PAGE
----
But this is not all. The religious world can hardly see where it will force them to go when they rub out baptism in order to save the thief who lived and died under the law of Moses, or an abrogated law. We can take up a citizen of Germany, Cuba, or Old Mexico, and find them doing things which would not violate the laws of their governments, yet the same things done here would violate the laws of our country. It would be a poor lawyer who would argue that things allowed in their governments would be allowed here. Likewise is it a poor preacher who argues that because the thief was saved under the government that did not have the great commission we can be saved who will not obey the commission under Christ.
The religious zeal of many to do away with baptism for the remission of sins as taught by the Holy Ghost in Acts 2:38, may force them into greater troubles than they imagine.
I talk to men who say, “I want to he saves like the thief. He was saved without baptism, therefore I want to be saved without it.” We want to be liberal in our teaching, so we grant the request and rub out baptism. But this is not all. Moses said in the eighteenth chapter of Deuteronomy, that God would raise a prophet like Moses and we must hear that prophet in all things. For 4,000 years no man was required to hear that prophet. Even the thief died before Jesus was declared to be the Son of God with power by the resurrection (Rom. 1:4). As the thief died under the law of Moses where people had to hear him instead of Christ, and as many people desire to be saved like the thief was saved that will force us to rub out hearing Christ and go back to hear Moses. But, in order to my salvation I must believe that Jesus Christ is the Son of God (Acts 8:38). For 4,000 years no man was required to believe that Christ was the Son of God. While Christ was on earth he said to the Jews, “You believe in God, believe also in me.” This shows they had not previously believed in Christ. But some claim they want to be saved like the thief who went to heaven without being baptized. But as the thief was saved under the old law where did they not have to believe in Christ it forces you to rub out the doctrine of faith in Christ. But it does not stop here. Jesus said we must preach repentance in his name, beginning at Jerusalem (Luke 24:47-49). But as the thief died 50 days before Peter told them to repent in the name of Christ for remission of sins (Acts 2:37), it then forces you to give up the doctrine of repentance in the name of Christ. But Jesus required us to confess him before men (Matt. 10:32). The eunuch confessed him (Acts 8:37). Paul says this was done with the mouth unto salvation (Rom. 10:8-10). But under the law of Moses they confessed their sins (Mark 1:5) .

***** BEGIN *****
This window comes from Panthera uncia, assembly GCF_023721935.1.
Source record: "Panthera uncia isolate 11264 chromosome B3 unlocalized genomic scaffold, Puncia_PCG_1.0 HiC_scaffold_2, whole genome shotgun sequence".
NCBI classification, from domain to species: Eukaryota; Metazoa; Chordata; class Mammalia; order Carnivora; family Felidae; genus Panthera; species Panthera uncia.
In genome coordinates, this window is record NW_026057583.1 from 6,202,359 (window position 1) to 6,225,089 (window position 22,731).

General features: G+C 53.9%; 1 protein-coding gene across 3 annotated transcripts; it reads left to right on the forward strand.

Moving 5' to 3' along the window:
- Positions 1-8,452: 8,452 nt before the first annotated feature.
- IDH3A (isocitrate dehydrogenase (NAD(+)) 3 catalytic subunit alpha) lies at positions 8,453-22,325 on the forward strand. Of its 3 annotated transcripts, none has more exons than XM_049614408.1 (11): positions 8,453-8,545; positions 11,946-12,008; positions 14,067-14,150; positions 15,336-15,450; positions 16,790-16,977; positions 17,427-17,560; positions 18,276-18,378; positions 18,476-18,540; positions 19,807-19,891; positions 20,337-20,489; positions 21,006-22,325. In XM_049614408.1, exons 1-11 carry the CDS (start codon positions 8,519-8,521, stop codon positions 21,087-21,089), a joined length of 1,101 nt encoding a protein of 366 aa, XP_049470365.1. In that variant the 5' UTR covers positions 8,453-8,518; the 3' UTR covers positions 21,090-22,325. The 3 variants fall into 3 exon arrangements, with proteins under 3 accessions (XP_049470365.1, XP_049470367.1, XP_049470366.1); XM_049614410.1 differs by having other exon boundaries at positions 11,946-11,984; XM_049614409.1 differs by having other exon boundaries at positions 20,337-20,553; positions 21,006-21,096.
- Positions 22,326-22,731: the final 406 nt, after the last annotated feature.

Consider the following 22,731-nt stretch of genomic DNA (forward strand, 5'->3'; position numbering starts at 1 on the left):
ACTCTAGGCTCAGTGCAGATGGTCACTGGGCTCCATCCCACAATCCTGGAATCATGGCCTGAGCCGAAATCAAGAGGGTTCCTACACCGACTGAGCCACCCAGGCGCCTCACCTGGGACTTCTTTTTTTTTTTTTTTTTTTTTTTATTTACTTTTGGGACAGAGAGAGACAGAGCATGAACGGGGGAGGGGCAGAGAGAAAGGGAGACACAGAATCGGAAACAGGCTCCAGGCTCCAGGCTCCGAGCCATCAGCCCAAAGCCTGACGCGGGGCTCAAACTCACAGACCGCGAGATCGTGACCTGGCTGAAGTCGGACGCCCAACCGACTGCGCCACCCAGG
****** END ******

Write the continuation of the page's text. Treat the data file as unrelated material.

So when a man forsakes Christ and follows the thief for salvation it forces him to give up every command the Son of God has bound upon us as essential to salvation. He leaves the gospel and goes back under the law, and Paul says such a character has fallen from grace (Gal. 5:4).
But after all, how do you know the thief was saved? Paul says, He that soweth to the flesh shall of the flesh reap corruption (Gal. 6:8). The thief had sown to his flesh and was put to death for his crime.
One says, “Did not Christ tell the thief that he should be with him in paradise that day?” (Luke 23:43). This was literally fulfilled; but three days after Christ went to paradise where the thief went with him he came out of paradise, and when the woman wanted to touch Him, Christ said, “Touch me not; for I am not yet ascended to my Father” (John 20:17). If God is in heaven, and Jesus did not go to God while in paradise, nor for forty days after he came out of paradise may you not be mistaken after all about the salvation of the thief.
But here is the argument: The thief went to heaven without being baptized. Therefore I can go to heaven without being baptized.
Enoch went to heaven without dying. Therefore I can go to heaven without dying.
Elijah was translated and went to heaven without dying. Therefore I can be translated and go to heaven without dying.
Each of the arguments is as strong as can be made on the thief, and all are unscriptural, sophistry and untrue.
Then let’s abolish the devil’s doctrine of following the thief for salvation, and let us accept the Lord who said, “He that believeth and is baptized shall be saved.”